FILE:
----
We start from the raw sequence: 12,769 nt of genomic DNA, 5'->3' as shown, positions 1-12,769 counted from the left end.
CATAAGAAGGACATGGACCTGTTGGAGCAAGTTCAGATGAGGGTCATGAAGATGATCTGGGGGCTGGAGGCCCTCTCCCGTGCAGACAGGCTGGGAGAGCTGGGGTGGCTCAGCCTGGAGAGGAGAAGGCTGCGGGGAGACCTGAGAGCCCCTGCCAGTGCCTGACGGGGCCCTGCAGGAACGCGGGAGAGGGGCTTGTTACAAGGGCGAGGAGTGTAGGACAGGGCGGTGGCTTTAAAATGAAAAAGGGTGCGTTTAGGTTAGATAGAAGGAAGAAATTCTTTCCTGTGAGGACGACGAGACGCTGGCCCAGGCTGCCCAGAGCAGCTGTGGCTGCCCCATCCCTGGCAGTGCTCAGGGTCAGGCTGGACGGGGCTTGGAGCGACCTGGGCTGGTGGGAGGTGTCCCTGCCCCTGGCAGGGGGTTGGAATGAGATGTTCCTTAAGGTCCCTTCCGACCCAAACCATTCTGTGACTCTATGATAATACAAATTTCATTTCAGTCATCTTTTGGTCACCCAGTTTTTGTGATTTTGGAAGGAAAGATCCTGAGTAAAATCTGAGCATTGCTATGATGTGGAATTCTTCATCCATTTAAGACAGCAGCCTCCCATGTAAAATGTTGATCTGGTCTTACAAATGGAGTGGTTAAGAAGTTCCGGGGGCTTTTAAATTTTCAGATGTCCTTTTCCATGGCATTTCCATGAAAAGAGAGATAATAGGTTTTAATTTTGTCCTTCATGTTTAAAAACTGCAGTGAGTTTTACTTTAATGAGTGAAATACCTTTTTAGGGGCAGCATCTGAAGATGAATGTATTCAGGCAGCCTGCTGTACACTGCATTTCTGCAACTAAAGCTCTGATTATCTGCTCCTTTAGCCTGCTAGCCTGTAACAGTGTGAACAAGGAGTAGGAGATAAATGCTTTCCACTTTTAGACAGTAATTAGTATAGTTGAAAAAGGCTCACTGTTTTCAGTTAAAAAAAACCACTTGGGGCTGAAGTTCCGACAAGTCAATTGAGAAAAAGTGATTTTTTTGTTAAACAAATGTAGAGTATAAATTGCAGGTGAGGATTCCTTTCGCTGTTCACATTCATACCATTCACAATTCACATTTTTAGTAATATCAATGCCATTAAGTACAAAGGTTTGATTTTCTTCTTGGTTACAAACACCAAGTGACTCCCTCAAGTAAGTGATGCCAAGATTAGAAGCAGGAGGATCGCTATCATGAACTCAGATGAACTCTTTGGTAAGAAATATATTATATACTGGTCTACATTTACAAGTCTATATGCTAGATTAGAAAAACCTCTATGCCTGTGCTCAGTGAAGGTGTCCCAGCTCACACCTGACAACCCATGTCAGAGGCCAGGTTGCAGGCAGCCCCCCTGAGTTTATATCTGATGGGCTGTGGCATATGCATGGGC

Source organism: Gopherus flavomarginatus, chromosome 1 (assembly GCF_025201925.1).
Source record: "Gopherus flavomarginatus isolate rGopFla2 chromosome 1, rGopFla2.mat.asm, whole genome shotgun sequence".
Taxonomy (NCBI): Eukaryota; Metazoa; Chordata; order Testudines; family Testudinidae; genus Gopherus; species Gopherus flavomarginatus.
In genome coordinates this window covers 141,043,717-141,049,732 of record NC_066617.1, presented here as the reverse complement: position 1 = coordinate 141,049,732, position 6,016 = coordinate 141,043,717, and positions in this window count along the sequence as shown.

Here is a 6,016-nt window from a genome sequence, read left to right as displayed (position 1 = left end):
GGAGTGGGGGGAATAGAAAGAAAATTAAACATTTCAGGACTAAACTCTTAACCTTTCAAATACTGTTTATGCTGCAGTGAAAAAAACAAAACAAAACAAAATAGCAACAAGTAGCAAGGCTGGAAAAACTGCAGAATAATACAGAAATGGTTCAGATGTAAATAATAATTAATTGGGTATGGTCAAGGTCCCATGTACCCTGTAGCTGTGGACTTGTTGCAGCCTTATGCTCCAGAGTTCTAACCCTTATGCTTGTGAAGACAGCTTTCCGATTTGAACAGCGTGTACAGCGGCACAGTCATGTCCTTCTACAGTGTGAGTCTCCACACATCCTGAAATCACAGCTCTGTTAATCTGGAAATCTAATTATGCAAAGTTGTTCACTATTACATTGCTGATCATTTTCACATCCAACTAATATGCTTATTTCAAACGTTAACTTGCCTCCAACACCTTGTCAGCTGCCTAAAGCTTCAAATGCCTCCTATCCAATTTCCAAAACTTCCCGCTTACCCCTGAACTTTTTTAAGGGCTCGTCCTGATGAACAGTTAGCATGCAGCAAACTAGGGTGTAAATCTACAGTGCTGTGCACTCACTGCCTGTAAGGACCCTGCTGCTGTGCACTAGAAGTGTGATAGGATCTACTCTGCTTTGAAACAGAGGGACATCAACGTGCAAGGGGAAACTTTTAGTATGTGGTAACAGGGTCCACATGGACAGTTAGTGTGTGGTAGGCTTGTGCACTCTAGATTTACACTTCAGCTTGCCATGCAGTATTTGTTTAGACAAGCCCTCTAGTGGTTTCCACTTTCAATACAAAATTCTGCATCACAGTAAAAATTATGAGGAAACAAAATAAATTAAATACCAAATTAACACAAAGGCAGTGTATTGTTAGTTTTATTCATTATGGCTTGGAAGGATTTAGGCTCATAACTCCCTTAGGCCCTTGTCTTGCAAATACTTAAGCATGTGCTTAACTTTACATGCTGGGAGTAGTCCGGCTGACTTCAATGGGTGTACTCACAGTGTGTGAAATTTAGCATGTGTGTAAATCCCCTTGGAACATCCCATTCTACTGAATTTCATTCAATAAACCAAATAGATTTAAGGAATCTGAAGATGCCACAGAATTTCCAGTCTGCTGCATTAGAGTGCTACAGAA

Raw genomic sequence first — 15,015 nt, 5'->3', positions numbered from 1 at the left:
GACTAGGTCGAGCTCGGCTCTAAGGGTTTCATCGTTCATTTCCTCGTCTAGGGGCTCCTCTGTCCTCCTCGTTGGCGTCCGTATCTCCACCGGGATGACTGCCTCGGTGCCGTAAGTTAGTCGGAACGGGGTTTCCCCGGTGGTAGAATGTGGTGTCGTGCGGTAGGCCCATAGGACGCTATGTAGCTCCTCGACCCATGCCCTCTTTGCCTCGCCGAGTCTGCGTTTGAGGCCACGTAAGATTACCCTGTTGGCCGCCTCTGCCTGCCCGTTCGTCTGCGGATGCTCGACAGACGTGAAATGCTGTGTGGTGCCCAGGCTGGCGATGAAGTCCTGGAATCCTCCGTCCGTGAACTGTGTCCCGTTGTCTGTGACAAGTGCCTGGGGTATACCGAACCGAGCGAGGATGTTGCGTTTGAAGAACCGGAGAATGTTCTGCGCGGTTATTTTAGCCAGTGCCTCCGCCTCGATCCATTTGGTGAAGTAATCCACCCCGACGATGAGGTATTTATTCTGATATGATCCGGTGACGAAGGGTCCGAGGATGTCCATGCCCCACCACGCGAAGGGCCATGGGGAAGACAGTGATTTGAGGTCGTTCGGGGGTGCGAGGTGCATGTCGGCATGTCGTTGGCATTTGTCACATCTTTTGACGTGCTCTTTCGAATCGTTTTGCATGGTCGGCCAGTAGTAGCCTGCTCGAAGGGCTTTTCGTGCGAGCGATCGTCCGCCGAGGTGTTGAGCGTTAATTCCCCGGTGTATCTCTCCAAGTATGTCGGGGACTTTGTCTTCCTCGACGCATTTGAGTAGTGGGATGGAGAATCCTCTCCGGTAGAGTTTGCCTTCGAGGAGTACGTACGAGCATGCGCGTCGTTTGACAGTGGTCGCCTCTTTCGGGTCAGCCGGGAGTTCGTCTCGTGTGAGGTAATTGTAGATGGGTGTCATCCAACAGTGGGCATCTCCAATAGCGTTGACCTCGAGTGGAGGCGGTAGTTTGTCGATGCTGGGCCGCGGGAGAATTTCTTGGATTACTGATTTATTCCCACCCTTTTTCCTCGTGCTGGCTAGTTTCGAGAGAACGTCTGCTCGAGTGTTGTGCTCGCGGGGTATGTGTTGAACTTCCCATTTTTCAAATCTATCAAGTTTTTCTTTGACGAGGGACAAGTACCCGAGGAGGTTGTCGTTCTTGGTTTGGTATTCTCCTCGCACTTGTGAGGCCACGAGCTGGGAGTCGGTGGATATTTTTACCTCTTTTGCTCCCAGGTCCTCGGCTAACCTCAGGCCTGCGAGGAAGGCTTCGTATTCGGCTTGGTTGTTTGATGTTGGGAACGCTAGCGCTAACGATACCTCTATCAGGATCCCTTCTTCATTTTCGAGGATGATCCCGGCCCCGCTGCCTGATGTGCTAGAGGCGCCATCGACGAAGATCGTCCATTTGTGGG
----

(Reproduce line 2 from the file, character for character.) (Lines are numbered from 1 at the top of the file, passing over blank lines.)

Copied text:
CATAAGAAGGACATGGACCTGTTGGAGCAAGTTCAGATGAGGGTCATGAAGATGATCTGGGGGCTGGAGGCCCTCTCCCGTGCAGACAGGCTGGGAGAGCTGGGGTGGCTCAGCCTGGAGAGGAGAAGGCTGCGGGGAGACCTGAGAGCCCCTGCCAGTGCCTGACGGGGCCCTGCAGGAACGCGGGAGAGGGGCTTGTTACAAGGGCGAGGAGTGTAGGACAGGGCGGTGGCTTTAAAATGAAAAAGGGTGCGTTTAGGTTAGATAGAAGGAAGAAATTCTTTCCTGTGAGGACGACGAGACGCTGGCCCAGGCTGCCCAGAGCAGCTGTGGCTGCCCCATCCCTGGCAGTGCTCAGGGTCAGGCTGGACGGGGCTTGGAGCGACCTGGGCTGGTGGGAGGTGTCCCTGCCCCTGGCAGGGGGTTGGAATGAGATGTTCCTTAAGGTCCCTTCCGACCCAAACCATTCTGTGACTCTATGATAATACAAATTTCATTTCAGTCATCTTTTGGTCACCCAGTTTTTGTGATTTTGGAAGGAAAGATCCTGAGTAAAATCTGAGCATTGCTATGATGTGGAATTCTTCATCCATTTAAGACAGCAGCCTCCCATGTAAAATGTTGATCTGGTCTTACAAATGGAGTGGTTAAGAAGTTCCGGGGGCTTTTAAATTTTCAGATGTCCTTTTCCATGGCATTTCCATGAAAAGAGAGATAATAGGTTTTAATTTTGTCCTTCATGTTTAAAAACTGCAGTGAGTTTTACTTTAATGAGTGAAATACCTTTTTAGGGGCAGCATCTGAAGATGAATGTATTCAGGCAGCCTGCTGTACACTGCATTTCTGCAACTAAAGCTCTGATTATCTGCTCCTTTAGCCTGCTAGCCTGTAACAGTGTGAACAAGGAGTAGGAGATAAATGCTTTCCACTTTTAGACAGTAATTAGTATAGTTGAAAAAGGCTCACTGTTTTCAGTTAAAAAAAACCACTTGGGGCTGAAGTTCCGACAAGTCAATTGAGAAAAAGTGATTTTTTTGTTAAACAAATGTAGAGTATAAATTGCAGGTGAGGATTCCTTTCGCTGTTCACATTCATACCATTCACAATTCACATTTTTAGTAATATCAATGCCATTAAGTACAAAGGTTTGATTTTCTTCTTGGTTACAAACACCAAGTGACTCCCTCAAGTAAGTGATGCCAAGATTAGAAGCAGGAGGATCGCTATCATGAACTCAGATGAACTCTTTGGTAAGAAATATATTATATACTGGTCTACATTTACAAGTCTATATGCTAGATTAGAAAAACCTCTATGCCTGTGCTCAGTGAAGGTGTCCCAGCTCACACCTGACAACCCATGTCAGAGGCCAGGTTGCAGGCAGCCCCCCTGAGTTTATATCTGATGGGCTGTGGCATATGCATGGGC